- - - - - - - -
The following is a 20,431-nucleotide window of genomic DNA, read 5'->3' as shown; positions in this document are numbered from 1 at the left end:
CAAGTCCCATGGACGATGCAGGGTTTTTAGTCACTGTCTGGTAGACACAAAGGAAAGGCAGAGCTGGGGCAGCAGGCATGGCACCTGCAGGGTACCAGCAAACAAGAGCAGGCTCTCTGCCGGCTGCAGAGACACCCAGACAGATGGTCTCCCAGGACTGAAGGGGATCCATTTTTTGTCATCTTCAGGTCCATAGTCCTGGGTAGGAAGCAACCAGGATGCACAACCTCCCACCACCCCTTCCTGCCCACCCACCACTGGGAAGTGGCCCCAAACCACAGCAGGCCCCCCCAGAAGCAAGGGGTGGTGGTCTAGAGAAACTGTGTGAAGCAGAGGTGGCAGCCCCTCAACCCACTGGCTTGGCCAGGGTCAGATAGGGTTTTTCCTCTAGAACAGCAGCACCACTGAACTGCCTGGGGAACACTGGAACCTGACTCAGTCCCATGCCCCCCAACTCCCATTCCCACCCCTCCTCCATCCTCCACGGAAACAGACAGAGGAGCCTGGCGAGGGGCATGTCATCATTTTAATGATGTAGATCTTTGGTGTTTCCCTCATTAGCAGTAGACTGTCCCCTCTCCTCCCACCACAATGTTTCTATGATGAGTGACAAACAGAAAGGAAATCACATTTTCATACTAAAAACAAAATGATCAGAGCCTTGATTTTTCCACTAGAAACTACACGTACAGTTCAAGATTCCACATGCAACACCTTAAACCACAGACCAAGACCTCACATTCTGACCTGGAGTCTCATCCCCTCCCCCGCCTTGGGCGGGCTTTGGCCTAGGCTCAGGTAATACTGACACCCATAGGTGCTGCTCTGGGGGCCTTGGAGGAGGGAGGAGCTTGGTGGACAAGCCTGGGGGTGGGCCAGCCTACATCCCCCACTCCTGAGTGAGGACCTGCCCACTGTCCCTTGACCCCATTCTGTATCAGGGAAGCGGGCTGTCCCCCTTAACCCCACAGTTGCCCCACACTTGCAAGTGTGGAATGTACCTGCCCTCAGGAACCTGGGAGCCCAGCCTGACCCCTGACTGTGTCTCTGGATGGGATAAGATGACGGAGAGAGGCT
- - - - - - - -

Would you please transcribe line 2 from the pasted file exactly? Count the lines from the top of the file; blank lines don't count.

CAAGTCCCATGGACGATGCAGGGTTTTTAGTCACTGTCTGGTAGACACAAAGGAAAGGCAGAGCTGGGGCAGCAGGCATGGCACCTGCAGGGTACCAGCAAACAAGAGCAGGCTCTCTGCCGGCTGCAGAGACACCCAGACAGATGGTCTCCCAGGACTGAAGGGGATCCATTTTTTGTCATCTTCAGGTCCATAGTCCTGGGTAGGAAGCAACCAGGATGCACAACCTCCCACCACCCCTTCCTGCCCACCCACCACTGGGAAGTGGCCCCAAACCACAGCAGGCCCCCCCAGAAGCAAGGGGTGGTGGTCTAGAGAAACTGTGTGAAGCAGAGGTGGCAGCCCCTCAACCCACTGGCTTGGCCAGGGTCAGATAGGGTTTTTCCTCTAGAACAGCAGCACCACTGAACTGCCTGGGGAACACTGGAACCTGACTCAGTCCCATGCCCCCCAACTCCCATTCCCACCCCTCCTCCATCCTCCACGGAAACAGACAGAGGAGCCTGGCGAGGGGCATGTCATCATTTTAATGATGTAGATCTTTGGTGTTTCCCTCATTAGCAGTAGACTGTCCCCTCTCCTCCCACCACAATGTTTCTATGATGAGTGACAAACAGAAAGGAAATCACATTTTCATACTAAAAACAAAATGATCAGAGCCTTGATTTTTCCACTAGAAACTACACGTACAGTTCAAGATTCCACATGCAACACCTTAAACCACAGACCAAGACCTCACATTCTGACCTGGAGTCTCATCCCCTCCCCCGCCTTGGGCGGGCTTTGGCCTAGGCTCAGGTAATACTGACACCCATAGGTGCTGCTCTGGGGGCCTTGGAGGAGGGAGGAGCTTGGTGGACAAGCCTGGGGGTGGGCCAGCCTACATCCCCCACTCCTGAGTGAGGACCTGCCCACTGTCCCTTGACCCCATTCTGTATCAGGGAAGCGGGCTGTCCCCCTTAACCCCACAGTTGCCCCACACTTGCAAGTGTGGAATGTACCTGCCCTCAGGAACCTGGGAGCCCAGCCTGACCCCTGACTGTGTCTCTGGATGGGATAAGATGACGGAGAGAGGCT